Falk BARZ

FalkBarz.jpg Host Laboratory TAKEUCHI LAB.
Position in LIMMS EUJO-LIMMS Researcher (IMTEK)
Main Research Topic in LIMMS

Advanced-MEMS - Flexible Smart Intracortical Neural Probes

Keywords

Neural probe, Microelectrodes, Silicon, Polymers, Bioresorbable, Stiffening

Contact

LIMMS/CNRS-IIS (UMI 2820)
Institute of Industrial Science, The University of Tokyo, 4-6-1 Komaba, Meguro-ku, Tokyo 153-8505, Japan
Phone:+81 (0)3 5452 6036 / Fax:+81 (0)3 5452 6088

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IMTEK - Department of Microsystems Engineering
Microsystem Materials Laboratory (MML), University of Freiburg
Georges-Koehler-Allee 103, 79110 Freiburg, Germany

E-mail falk at iis.u-tokyo.ac.jp
Download icon_pdf.gifAbstract2014_FBarz.pdf

Resume

Short resume :
2012-now Actual position
2008-2012 Here
2004-2008 Here
2001-2003 Here

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Research Projects in Limms

1- Flexible Smart Intracortical Neural Probes
 
Context :
The long-term recording capability of silicon-based (Si-based) intracortical neural probe arrays {Fig.1} is a challenge in neuroscientific research. This limitation is caused by a loss of neural signals and probe encapsulation related to the size and mechanical properties of the probe and the foreign body response. While flexible polymer probes can lower the mechanical mismatch to the cortical tissue and reduce adverse tissue reactions, only CMOS-based silicon devices provide access to high-density microelectrode arrays [1]. This research aims at implementing a Si/polymer-composite neural probe with improved mechanical properties and CMOS microelectronics for intracortical neural recording.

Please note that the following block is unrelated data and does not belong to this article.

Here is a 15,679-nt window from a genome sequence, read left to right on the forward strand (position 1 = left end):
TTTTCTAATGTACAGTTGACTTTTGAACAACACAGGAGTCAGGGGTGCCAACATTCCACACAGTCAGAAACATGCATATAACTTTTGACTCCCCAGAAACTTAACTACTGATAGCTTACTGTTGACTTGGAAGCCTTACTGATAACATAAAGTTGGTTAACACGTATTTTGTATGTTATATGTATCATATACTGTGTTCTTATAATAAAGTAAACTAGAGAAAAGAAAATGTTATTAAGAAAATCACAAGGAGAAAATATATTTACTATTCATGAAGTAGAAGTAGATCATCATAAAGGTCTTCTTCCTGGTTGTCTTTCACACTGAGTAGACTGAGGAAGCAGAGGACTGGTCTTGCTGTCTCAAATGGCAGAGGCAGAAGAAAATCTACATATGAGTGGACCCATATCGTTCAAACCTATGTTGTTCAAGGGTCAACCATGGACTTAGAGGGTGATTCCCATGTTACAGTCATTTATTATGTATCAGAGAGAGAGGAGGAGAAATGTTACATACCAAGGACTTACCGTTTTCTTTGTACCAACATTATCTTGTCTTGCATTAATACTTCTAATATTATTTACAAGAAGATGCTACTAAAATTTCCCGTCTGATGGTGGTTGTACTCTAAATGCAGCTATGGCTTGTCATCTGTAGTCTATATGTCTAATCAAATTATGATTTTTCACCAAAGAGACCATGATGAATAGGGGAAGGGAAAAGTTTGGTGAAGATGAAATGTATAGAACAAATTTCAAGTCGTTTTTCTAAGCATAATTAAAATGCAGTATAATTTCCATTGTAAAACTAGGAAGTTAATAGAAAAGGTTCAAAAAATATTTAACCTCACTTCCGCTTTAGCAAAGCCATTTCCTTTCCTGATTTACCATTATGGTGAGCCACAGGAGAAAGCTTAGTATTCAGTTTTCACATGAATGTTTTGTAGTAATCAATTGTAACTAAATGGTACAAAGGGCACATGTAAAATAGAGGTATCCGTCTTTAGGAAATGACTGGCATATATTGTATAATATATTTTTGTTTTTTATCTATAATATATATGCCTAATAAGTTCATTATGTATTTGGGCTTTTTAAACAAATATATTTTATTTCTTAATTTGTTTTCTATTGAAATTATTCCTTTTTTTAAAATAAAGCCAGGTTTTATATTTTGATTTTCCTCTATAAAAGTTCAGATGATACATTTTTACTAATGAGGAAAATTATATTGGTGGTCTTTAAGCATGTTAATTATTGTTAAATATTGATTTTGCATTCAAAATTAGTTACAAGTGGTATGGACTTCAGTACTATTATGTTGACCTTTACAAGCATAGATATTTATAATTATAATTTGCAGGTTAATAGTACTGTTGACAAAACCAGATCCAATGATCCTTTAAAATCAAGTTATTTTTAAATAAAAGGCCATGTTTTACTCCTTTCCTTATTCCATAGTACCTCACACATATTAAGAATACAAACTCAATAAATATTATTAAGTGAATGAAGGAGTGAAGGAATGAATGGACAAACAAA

Objectives & Methods :
In this study efficient fabrication and assembly techniques for miniaturized Si-based electrode arrays and polymer interconnects will be developed. Wafer-level fabrication of Parylene-C-based interconnects directly on the electrode array will allow to avoid chip-level flip-chip bonding of the two components [2]. Bioresorbable coatings [3] and miniaturization of the rigid electrode array will provide appropriate mechanical stability during implantation as well as high flexibility in-situ. Appropriate coating materials have to be selected with respect to their mechanical properties and in-vivo applicability. Coating schemes need to be tailored to the miniaturized neural probes.
Results :
Flexible neural probes with a pronounced reduction in footprint have been designed and assembled on the chip-level for coating experiments. A bioresorbable polyethylene glycol (PEG) coating was applied to the probes by molding. The stiffening allowed probe insertion into a Agar-based brain model {Fig.2 (a,b)}. On the wafer-level, the Si-based probe tips have been combined with flexible interconnects in a novel fabrication process {Fig.2 (c)}.

Fig1.png

Fig. 1 Optical micrograph of conventional Si-based neural probe assembled on chip-level.

Fig2.png

Fig. 2 (a,b) Photographs of insertion experiment, (c) micrograph of flexible neural probe fabricated on a handle wafer.

References :
[1] K. Seidl et al., Proc. IEEE MEMS 2009, pp. 232-235.
[2] S. Kisban et al., Proc. IFMBE 2009, pp. 107-110.
[3] S. Takeuchi et al., Lab on a chip, 5, pp. 519-23, 2005.

Main publication List (papers, conferences and patent)

2013

Journals
Conferences

2012

Journals
Conferences

2011

Journals
Conferences

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